Customs strike hangs in balance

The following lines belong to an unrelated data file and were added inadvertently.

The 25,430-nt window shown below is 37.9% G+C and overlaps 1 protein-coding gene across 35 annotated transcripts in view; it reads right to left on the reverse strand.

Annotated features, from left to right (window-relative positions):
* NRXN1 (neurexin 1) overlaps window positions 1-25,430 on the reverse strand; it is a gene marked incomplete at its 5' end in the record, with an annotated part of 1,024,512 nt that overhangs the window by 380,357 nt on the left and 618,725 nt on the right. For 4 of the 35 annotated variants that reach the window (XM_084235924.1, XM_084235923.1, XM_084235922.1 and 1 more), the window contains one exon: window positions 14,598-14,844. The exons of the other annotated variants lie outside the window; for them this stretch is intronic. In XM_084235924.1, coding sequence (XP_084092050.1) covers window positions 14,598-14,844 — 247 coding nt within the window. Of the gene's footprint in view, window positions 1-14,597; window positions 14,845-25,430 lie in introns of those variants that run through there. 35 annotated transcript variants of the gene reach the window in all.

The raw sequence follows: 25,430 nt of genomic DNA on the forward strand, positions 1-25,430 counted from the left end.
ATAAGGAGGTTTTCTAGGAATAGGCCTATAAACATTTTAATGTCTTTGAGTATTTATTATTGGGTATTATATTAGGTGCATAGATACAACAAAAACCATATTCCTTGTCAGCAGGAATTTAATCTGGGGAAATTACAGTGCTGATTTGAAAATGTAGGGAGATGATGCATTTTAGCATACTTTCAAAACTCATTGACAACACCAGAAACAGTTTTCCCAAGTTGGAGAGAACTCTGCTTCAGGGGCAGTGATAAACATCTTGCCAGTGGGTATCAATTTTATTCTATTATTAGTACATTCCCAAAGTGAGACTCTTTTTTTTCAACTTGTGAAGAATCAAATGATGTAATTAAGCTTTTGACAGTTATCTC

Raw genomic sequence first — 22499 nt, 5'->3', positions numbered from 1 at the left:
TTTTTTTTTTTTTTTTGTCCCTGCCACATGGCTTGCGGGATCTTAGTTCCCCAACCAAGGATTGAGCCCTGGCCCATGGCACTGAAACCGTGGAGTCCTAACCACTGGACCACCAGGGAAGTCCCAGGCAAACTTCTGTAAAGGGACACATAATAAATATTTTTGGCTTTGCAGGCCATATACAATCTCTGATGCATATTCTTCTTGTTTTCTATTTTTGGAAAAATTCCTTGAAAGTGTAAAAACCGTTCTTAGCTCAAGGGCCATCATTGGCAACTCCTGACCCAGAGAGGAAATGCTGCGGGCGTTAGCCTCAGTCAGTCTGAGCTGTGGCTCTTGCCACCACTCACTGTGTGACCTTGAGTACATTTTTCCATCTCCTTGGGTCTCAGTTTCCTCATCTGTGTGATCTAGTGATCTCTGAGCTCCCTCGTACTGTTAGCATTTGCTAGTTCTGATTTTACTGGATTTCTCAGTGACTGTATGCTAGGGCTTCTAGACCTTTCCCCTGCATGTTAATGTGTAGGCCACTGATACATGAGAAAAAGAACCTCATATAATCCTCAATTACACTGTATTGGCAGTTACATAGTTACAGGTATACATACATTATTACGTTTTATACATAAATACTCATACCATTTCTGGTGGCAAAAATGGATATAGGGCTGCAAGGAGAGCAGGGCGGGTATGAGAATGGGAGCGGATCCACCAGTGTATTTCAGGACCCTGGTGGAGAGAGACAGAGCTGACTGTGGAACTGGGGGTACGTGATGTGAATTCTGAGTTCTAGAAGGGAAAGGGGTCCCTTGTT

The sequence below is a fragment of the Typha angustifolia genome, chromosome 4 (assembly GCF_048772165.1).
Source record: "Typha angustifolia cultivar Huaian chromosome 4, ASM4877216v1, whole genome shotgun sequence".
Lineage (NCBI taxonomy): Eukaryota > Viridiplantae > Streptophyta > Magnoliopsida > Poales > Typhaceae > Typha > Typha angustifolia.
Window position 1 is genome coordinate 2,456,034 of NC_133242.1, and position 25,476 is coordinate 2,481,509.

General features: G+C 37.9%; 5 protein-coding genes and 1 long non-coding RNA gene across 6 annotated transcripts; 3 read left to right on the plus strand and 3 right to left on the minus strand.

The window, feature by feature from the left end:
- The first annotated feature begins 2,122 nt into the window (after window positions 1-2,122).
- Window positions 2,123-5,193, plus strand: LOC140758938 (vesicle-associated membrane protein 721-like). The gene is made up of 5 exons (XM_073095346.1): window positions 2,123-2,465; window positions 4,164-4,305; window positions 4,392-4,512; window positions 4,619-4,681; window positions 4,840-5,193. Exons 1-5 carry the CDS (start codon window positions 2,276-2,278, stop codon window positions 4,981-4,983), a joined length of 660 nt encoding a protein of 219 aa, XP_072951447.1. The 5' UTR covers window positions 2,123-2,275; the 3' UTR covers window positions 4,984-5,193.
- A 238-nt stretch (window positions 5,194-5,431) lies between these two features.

Striking customs officials were in talks last night to decide whether to continue with their action, which has caused fuel shortages in Attica, despite a court declaring it illegal on Saturday. The customs officers, who have stayed away from work since last Tuesday, had wanted to extend their protest until Wednesday so they could take part in a general strike that has the backing of private and public sector unions. However, an Athens court ruled on Saturday that their action is «unlawful and excessive» after the Finance Ministry took legal action against the striking employees. Following the announcement of the decision, the ministry said that it would be conveyed immediately to the protesting workers and that they would have to return to work the following day. However, a substantial number of officials yesterday appeared to be in favor of continuing the action. The 3,200-strong union is protesting against planned changes to the customs officials’ social security benefits as well as pay cuts, which are part of the government’s austerity measures. The strike began to lose momentum on Friday, when dozens of officials in Thessaloniki went back to work. As a result, fuel trucks from Attica and other parts of southern Greece have been heading to northern Greece over the weekend to fill up with gasoline to distribute to gas stations that have run out of fuel completely. The shortage of fuel has led to those gas stations that still have supplies pushing up their prices, so that in most cases motorists were paying above 1.30 euros per liter for gasoline.

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